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Among equals

You get the feeling that Ben Blakeney was always going to leave an impression. The Indigenous soldier, actor and police officer could turn his hand, and did, to any vocation that captured his imagination.

As a soldier he served Australia on operations during the Malayan emergency. As an actor he was in every home-grown television production worth mentioning from the sixties and early seventies. But arguably his most important role was as the first Indigenous Commonwealth Police officer and mentor to those who would follow.

He was drawn to service, whether the army or the police, where he was treated as an equal and judged according to merit. In his later life he was a mentor to Indigenous youth. At his funeral in 2003, there were three hats representing his service in the army, the police and the United Nations for his police deployment in Cyprus. 

A larrikin of the first order, he heard of the Commonwealth Police when he was working in steel production with BHP in South Australia. It was to be a unique application. As he applied to the police in his late 30s, his illustrious career as a soldier and actor was behind him. And so he came to the Commonwealth Police with impeccable credentials.

"I went to see the Commonwealth Police in Adelaide. They took all my information and asked for character references. I thought to myself, 'well, people who have said that if I needed a helping hand, just mention their name'. There was Gough Whitlam, Sir Asher Joel and Sir Robert Askin, so I put them down."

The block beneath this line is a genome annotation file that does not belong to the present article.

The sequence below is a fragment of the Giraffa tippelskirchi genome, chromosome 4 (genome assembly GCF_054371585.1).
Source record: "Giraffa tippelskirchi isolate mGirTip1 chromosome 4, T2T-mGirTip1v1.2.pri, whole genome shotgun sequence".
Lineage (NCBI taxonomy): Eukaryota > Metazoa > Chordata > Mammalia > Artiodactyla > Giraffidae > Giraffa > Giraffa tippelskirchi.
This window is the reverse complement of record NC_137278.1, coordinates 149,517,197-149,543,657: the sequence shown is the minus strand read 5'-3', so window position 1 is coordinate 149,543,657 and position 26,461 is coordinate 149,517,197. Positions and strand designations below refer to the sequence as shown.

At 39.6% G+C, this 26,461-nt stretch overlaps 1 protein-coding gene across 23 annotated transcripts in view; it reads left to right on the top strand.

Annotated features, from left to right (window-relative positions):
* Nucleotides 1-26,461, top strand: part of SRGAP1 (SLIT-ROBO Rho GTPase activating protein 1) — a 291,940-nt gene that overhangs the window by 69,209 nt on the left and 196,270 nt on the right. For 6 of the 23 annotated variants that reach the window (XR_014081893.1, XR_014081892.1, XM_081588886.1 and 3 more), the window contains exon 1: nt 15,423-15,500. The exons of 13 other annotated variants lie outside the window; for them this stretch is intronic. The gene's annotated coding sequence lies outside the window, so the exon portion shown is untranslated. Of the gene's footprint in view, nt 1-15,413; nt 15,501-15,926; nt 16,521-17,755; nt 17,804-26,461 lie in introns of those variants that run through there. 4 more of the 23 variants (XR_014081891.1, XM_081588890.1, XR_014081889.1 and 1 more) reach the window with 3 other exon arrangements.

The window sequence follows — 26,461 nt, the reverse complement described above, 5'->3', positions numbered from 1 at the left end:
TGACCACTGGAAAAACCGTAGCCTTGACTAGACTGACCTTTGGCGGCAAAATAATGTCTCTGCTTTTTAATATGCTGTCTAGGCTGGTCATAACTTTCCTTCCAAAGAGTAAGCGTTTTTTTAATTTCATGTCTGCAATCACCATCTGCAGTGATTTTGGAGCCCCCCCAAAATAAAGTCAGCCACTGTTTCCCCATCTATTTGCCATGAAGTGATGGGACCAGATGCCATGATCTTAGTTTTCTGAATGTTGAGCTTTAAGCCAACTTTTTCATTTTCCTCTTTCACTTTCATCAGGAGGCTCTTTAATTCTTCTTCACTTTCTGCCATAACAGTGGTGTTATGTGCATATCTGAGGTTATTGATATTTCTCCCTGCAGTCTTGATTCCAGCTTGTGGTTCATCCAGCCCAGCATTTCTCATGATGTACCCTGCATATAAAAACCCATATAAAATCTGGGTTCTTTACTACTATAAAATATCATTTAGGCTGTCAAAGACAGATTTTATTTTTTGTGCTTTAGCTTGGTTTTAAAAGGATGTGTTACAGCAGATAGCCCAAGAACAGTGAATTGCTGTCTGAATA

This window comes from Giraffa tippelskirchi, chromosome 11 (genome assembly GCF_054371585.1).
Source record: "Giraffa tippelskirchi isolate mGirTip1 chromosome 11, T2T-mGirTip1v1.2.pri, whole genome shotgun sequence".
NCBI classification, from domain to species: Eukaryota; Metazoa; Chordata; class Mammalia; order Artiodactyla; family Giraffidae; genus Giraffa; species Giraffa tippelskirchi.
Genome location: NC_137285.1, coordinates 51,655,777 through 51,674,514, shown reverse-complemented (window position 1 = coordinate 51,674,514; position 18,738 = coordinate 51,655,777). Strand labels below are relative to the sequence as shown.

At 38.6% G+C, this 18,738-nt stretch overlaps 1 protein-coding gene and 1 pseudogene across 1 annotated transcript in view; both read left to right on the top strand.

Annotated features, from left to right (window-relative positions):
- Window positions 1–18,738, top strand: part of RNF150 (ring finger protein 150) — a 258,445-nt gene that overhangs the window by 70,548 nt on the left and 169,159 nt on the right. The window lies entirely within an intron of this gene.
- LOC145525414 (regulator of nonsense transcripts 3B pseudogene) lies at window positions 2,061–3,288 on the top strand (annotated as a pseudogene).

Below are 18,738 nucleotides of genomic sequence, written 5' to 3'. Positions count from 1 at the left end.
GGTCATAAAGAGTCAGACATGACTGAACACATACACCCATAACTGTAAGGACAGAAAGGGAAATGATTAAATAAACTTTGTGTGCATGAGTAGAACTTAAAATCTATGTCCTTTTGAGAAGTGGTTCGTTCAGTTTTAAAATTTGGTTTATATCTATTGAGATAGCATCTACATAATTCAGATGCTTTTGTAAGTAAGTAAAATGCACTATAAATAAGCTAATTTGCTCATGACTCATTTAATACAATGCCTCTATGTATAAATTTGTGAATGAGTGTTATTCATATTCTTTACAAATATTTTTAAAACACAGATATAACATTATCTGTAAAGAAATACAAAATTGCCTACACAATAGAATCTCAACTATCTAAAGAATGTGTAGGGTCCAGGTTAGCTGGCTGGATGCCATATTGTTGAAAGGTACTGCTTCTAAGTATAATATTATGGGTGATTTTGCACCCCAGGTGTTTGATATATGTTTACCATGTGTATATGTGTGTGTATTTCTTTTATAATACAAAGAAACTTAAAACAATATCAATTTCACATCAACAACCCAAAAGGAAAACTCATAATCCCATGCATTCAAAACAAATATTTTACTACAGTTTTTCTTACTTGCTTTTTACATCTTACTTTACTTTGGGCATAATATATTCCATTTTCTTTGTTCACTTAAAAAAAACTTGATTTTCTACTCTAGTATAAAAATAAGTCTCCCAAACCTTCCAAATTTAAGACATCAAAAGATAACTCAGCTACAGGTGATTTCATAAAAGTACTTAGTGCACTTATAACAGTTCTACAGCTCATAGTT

The application also requested any prior law enforcement experience. Ben is reputed to have listed his many roles in 'cop dramas' such as 'Homicide', 'Matlock Police', 'Dynasty' and 'Division Four' in the application.

A police officer standing next to a police car many years ago
Ben Blakeney: early policing days.

A life well lived

Ben was born in March 1937 as 'Lavanda Gordon Blakeney' at Crown Street Women's Hospital in Surrey Hills, Sydney. He attributes the singularly unique name (particularly in that era) to his father.

"I'm not saying that he might have been a bit 'under the weather' at the time, but how the Dickens would you come up with a name like Lavanda Gordon?"

And Lavanda it was until he joined the army at age 18 in 1955. Initially, he signed up for National Service, which was compulsory at the time. He was offered an exemption as he was Aboriginal but decided that he was just as good as anyone else, and chose to join his fellow recruits.

He was originally known as 'Van' from the abbreviated Lavanda. During introductions by a fellow recruit, Van was mispronounced as Ven, which in turn was heard as Ben. "From there on I became Ben, Ben Blakeney, and from that moment on I haven't looked back."

Ben transferred to the regular army after completing his national service and would continue in the army until 1964. From 1959 to 1961, he served with 101 Field Battery and it was during this time that he deployed on military service to the Malayan Emergency. 

After the army, he lived in the Blue Mountains west of Sydney. Acting on a chance comment at a military reunion, Ben engaged an agent to find him television work. He was soon offered a part in one of Australia's most popular police dramas, 'Homicide', which starred Leonard Teale and Les Dayman – both A-listers of the day.

Teale told Ben, "Now, from here on in you're no longer Ben Blakeney, you're Jim Patterson, you're an Aboriginal gardener and you've just found your boss stabbed to death in the bush.